OF ALL the skills that every journalist needs, the one I think is most important is something that you’ve probably never heard of. It’s called ‘news sense’.
Every journalist at The Sentinel will have spent a number of years learning the basic skills needed to gather and report news.
This includes learning how to interview a person, how to use shorthand for accurate note-taking and then how to write down those facts in a coherent manner. We also have to learn the laws of libel and copyright, as well as learn the basics of government, both at local and Parliamentary level.
But that counts for nothing without news sense, that skill of being able to identify what a good story is, knowing what is important, interesting, what has colour and life for our readers.
I mention this because at a time when people can use the internet to read every council report or neighbourhood police newsletter, it’s often the journalists at The Sentinel that remain among the first to pick up a throwaway line in a report which becomes a major news story, and becomes the trigger for a protest or petition.
More importantly, for me at least, there’s Twitter and the other social media for breaking news.
As I’ve said before, I sent out a reporter to investigate two updates on Twitter from a chap who posted about a fire and a gas leak on Regent Road in Hanley. It turned out to be the first reports of the attempted mosque bombing.
But as more people locally join Twitter, it can be increasingly difficult to keep a track on what’s happening. Finding a decent story tip from Twitter can be like trying to catch a single droplet of water in a firehose.
Given we now track 1,900 people and organisations across North Staffordshire, how do we, and indeed anyone, find a news story in the mass of updates?
How to tackle the issue of information and update overload is a hot topic for many industries, and web developers are working to create tools to sift out the gold nuggets.
One of the easiest is to use Twitter itself. It provides the ability to assign the people and organisations you follow into lists, so they can be categorised easily.
I have lists for emergency services, politicians, cultural groups, simply so I can keep abreast of what’s important to each group.
That’s great, up to a point. But even so, it can be easy to miss updates.
That’s why developers are creating products such as Bottlenose and Banjo to help fill in the gaps.
Banjo is one of a whole so-called ‘social discovery’ apps being created that allow people to find out about other people close to where they are, right now.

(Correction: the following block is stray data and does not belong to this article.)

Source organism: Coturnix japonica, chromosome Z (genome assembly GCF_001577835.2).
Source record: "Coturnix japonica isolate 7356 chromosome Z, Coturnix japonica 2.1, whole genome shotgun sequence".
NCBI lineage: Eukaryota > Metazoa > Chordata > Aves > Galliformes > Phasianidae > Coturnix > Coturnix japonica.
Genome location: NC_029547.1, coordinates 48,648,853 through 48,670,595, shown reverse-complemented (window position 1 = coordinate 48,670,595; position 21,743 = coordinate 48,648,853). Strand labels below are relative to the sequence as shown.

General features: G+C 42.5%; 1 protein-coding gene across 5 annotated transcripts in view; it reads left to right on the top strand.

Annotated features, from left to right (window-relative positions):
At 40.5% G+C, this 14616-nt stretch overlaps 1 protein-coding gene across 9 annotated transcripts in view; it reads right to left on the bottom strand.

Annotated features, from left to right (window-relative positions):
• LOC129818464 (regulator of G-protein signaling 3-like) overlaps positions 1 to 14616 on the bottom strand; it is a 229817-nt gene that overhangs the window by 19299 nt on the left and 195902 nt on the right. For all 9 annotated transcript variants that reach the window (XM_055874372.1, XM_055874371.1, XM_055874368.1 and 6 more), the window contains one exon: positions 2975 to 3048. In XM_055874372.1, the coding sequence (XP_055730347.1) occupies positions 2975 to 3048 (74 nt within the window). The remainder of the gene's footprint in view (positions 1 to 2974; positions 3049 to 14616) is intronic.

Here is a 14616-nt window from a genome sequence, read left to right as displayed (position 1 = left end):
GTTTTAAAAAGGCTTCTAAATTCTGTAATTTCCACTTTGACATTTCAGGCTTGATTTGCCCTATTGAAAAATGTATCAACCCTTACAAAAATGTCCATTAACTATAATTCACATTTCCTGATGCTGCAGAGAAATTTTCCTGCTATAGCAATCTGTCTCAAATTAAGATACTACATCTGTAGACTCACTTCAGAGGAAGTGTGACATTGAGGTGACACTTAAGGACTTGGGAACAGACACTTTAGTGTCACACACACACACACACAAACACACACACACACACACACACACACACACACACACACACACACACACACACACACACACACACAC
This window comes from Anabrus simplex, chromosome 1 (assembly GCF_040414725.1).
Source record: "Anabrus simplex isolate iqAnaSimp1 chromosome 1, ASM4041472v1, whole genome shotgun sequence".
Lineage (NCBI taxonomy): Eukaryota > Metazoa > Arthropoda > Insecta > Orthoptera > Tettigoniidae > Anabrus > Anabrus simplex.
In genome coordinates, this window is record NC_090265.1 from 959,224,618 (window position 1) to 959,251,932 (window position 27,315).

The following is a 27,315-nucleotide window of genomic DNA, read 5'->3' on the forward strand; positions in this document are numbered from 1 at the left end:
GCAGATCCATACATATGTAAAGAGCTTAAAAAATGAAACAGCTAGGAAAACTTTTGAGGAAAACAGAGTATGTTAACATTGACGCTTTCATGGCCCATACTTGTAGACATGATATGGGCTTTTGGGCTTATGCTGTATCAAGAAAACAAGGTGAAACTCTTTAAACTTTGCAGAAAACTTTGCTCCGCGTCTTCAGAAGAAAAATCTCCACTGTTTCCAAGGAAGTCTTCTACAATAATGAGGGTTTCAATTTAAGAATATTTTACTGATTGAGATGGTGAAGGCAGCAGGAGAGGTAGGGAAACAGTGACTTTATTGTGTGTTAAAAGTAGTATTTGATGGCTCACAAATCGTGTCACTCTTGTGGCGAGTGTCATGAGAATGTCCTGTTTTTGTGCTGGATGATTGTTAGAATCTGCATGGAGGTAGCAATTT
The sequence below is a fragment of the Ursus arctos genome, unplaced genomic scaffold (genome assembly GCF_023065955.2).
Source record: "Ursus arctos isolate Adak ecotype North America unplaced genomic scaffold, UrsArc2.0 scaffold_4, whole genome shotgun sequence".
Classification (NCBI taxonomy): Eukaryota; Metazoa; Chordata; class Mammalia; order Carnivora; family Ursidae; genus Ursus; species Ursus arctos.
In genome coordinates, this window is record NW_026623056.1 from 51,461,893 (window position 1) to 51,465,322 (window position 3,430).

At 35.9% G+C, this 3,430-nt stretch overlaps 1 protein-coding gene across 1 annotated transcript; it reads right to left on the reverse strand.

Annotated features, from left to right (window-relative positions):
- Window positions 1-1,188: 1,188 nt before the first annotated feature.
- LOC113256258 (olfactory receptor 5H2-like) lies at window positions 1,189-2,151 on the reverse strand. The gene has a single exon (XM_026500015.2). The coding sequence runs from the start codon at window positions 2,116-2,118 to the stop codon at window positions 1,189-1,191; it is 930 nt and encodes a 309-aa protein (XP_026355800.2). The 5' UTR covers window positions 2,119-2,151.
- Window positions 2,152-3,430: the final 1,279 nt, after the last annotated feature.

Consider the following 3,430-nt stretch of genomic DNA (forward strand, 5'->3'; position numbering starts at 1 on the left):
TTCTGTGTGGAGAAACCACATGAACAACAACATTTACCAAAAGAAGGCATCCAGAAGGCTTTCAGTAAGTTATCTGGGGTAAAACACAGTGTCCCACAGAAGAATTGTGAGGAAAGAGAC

I went to Cheadle on a Saturday a couple of weeks ago to get my hair cut. While I’m waiting in the queue, I’m looking at Banjo and find out that town and district councillor Stephen Ellis had just bought some oatcakes.
A trivial example? Perhaps, but it could also provide great dividends for journalists covering an event or incident to seek out contacts.
Of course, the application sifts out information based on people you know. What about identifying trends worth following up for stories?
Last week, train services between Stoke-on-Trent and Birmingham were disrupted for several hours after a man was found injured at Penkridge.
I would have missed the update using my current systems, simply because there were too few updates for me to pick up on the news within a firehose of the accounts I follow.
But Bottlenose is just the latest – and certainly most sophisticated – application that tries to make sense of that firehose of updates and turn it into something useful, and more importantly from a business point of view, actionable.
It allows registered users to import their Facebook and Twitter profiles and display them graphically, instead of a list.
Crucially, the developers have created a sophisticated algorithm which presents the most interesting information in a web of links based on your followers, interests and preferred topics.
Within 15 minutes of setting up, Bottlenose’s filtered web view provided an overview of the most popular topics, which can then be tweaked by the user.
The highlighted link to ‘Penkridge’ allowed me to find out enough to post a brief update about the problems, as well as updates for alternative routes and other information.
Ultimately, all the tools in the world won’t make a story happen. It takes the news sense of the journalists to take a simple tip-off and turn it into front page news.